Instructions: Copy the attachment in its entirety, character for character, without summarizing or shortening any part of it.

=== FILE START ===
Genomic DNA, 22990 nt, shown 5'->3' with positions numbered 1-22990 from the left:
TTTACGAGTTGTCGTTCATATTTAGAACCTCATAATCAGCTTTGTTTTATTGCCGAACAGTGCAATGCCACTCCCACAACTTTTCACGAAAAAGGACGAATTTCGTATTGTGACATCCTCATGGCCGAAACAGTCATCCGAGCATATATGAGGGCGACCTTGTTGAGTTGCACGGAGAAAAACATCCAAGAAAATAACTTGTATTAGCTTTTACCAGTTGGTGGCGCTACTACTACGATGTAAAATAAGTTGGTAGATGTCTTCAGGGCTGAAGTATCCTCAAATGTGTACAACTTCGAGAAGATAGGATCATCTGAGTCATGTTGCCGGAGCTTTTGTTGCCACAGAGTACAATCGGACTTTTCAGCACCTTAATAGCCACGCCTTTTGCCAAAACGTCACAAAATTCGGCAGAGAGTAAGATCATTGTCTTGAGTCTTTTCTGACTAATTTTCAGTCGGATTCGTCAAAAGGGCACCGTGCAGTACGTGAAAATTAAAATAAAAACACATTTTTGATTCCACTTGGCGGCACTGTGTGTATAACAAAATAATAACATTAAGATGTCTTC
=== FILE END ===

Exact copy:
Genomic DNA, 22990 nt, shown 5'->3' with positions numbered 1-22990 from the left:
TTTACGAGTTGTCGTTCATATTTAGAACCTCATAATCAGCTTTGTTTTATTGCCGAACAGTGCAATGCCACTCCCACAACTTTTCACGAAAAAGGACGAATTTCGTATTGTGACATCCTCATGGCCGAAACAGTCATCCGAGCATATATGAGGGCGACCTTGTTGAGTTGCACGGAGAAAAACATCCAAGAAAATAACTTGTATTAGCTTTTACCAGTTGGTGGCGCTACTACTACGATGTAAAATAAGTTGGTAGATGTCTTCAGGGCTGAAGTATCCTCAAATGTGTACAACTTCGAGAAGATAGGATCATCTGAGTCATGTTGCCGGAGCTTTTGTTGCCACAGAGTACAATCGGACTTTTCAGCACCTTAATAGCCACGCCTTTTGCCAAAACGTCACAAAATTCGGCAGAGAGTAAGATCATTGTCTTGAGTCTTTTCTGACTAATTTTCAGTCGGATTCGTCAAAAGGGCACCGTGCAGTACGTGAAAATTAAAATAAAAACACATTTTTGATTCCACTTGGCGGCACTGTGTGTATAACAAAATAATAACATTAAGATGTCTTC